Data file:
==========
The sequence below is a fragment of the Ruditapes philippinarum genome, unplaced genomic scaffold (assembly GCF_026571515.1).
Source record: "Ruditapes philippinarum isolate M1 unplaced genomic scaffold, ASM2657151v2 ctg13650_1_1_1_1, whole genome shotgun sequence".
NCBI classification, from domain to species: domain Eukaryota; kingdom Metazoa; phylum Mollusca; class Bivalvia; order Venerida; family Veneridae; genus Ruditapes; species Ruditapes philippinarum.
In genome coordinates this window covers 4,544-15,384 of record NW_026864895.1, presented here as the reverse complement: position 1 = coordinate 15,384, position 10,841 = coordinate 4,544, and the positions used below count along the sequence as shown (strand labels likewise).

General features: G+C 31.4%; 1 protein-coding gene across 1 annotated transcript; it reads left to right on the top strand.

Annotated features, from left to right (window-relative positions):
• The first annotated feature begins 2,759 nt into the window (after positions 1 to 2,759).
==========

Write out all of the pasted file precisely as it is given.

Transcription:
The sequence below is a fragment of the Ruditapes philippinarum genome, unplaced genomic scaffold (assembly GCF_026571515.1).
Source record: "Ruditapes philippinarum isolate M1 unplaced genomic scaffold, ASM2657151v2 ctg13650_1_1_1_1, whole genome shotgun sequence".
NCBI classification, from domain to species: domain Eukaryota; kingdom Metazoa; phylum Mollusca; class Bivalvia; order Venerida; family Veneridae; genus Ruditapes; species Ruditapes philippinarum.
In genome coordinates this window covers 4,544-15,384 of record NW_026864895.1, presented here as the reverse complement: position 1 = coordinate 15,384, position 10,841 = coordinate 4,544, and the positions used below count along the sequence as shown (strand labels likewise).

General features: G+C 31.4%; 1 protein-coding gene across 1 annotated transcript; it reads left to right on the top strand.

Annotated features, from left to right (window-relative positions):
• The first annotated feature begins 2,759 nt into the window (after positions 1 to 2,759).